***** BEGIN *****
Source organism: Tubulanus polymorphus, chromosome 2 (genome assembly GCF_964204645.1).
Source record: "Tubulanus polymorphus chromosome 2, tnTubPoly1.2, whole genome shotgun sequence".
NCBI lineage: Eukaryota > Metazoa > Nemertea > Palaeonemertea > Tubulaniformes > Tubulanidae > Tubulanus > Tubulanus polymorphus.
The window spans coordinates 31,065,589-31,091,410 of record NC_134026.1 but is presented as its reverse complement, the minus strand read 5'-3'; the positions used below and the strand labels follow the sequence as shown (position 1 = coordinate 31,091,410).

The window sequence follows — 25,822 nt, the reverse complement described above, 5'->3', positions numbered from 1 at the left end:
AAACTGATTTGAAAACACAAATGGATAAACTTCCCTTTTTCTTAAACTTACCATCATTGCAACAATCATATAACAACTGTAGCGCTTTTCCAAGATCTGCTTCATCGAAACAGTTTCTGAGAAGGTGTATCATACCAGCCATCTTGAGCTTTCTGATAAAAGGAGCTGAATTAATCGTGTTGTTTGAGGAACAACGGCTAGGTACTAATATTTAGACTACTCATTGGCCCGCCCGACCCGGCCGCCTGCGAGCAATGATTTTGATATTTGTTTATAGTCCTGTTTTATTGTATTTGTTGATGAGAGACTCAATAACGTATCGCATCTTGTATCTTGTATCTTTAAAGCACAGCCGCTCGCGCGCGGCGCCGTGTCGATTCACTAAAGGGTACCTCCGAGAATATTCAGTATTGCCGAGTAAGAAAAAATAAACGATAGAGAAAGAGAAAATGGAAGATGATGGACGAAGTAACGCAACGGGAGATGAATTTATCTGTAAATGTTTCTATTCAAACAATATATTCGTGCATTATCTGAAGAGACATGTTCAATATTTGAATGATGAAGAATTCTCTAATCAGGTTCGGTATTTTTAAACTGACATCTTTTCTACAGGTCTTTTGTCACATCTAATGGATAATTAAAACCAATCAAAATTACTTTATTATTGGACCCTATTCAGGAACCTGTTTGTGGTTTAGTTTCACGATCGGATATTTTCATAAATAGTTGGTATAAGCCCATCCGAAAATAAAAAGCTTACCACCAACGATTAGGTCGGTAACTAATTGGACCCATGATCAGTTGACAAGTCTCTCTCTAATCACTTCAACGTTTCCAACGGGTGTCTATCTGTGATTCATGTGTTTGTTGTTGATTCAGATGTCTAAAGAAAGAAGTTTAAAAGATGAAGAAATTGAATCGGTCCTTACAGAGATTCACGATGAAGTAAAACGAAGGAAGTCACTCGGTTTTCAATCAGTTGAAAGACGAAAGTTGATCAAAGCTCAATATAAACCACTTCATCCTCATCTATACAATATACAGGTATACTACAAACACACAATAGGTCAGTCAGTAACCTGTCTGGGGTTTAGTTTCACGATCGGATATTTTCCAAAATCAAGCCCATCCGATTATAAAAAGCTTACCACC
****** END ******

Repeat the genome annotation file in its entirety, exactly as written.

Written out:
Source organism: Tubulanus polymorphus, chromosome 2 (genome assembly GCF_964204645.1).
Source record: "Tubulanus polymorphus chromosome 2, tnTubPoly1.2, whole genome shotgun sequence".
NCBI lineage: Eukaryota > Metazoa > Nemertea > Palaeonemertea > Tubulaniformes > Tubulanidae > Tubulanus > Tubulanus polymorphus.
The window spans coordinates 31,065,589-31,091,410 of record NC_134026.1 but is presented as its reverse complement, the minus strand read 5'-3'; the positions used below and the strand labels follow the sequence as shown (position 1 = coordinate 31,091,410).

The window sequence follows — 25,822 nt, the reverse complement described above, 5'->3', positions numbered from 1 at the left end:
AAACTGATTTGAAAACACAAATGGATAAACTTCCCTTTTTCTTAAACTTACCATCATTGCAACAATCATATAACAACTGTAGCGCTTTTCCAAGATCTGCTTCATCGAAACAGTTTCTGAGAAGGTGTATCATACCAGCCATCTTGAGCTTTCTGATAAAAGGAGCTGAATTAATCGTGTTGTTTGAGGAACAACGGCTAGGTACTAATATTTAGACTACTCATTGGCCCGCCCGACCCGGCCGCCTGCGAGCAATGATTTTGATATTTGTTTATAGTCCTGTTTTATTGTATTTGTTGATGAGAGACTCAATAACGTATCGCATCTTGTATCTTGTATCTTTAAAGCACAGCCGCTCGCGCGCGGCGCCGTGTCGATTCACTAAAGGGTACCTCCGAGAATATTCAGTATTGCCGAGTAAGAAAAAATAAACGATAGAGAAAGAGAAAATGGAAGATGATGGACGAAGTAACGCAACGGGAGATGAATTTATCTGTAAATGTTTCTATTCAAACAATATATTCGTGCATTATCTGAAGAGACATGTTCAATATTTGAATGATGAAGAATTCTCTAATCAGGTTCGGTATTTTTAAACTGACATCTTTTCTACAGGTCTTTTGTCACATCTAATGGATAATTAAAACCAATCAAAATTACTTTATTATTGGACCCTATTCAGGAACCTGTTTGTGGTTTAGTTTCACGATCGGATATTTTCATAAATAGTTGGTATAAGCCCATCCGAAAATAAAAAGCTTACCACCAACGATTAGGTCGGTAACTAATTGGACCCATGATCAGTTGACAAGTCTCTCTCTAATCACTTCAACGTTTCCAACGGGTGTCTATCTGTGATTCATGTGTTTGTTGTTGATTCAGATGTCTAAAGAAAGAAGTTTAAAAGATGAAGAAATTGAATCGGTCCTTACAGAGATTCACGATGAAGTAAAACGAAGGAAGTCACTCGGTTTTCAATCAGTTGAAAGACGAAAGTTGATCAAAGCTCAATATAAACCACTTCATCCTCATCTATACAATATACAGGTATACTACAAACACACAATAGGTCAGTCAGTAACCTGTCTGGGGTTTAGTTTCACGATCGGATATTTTCCAAAATCAAGCCCATCCGATTATAAAAAGCTTACCACC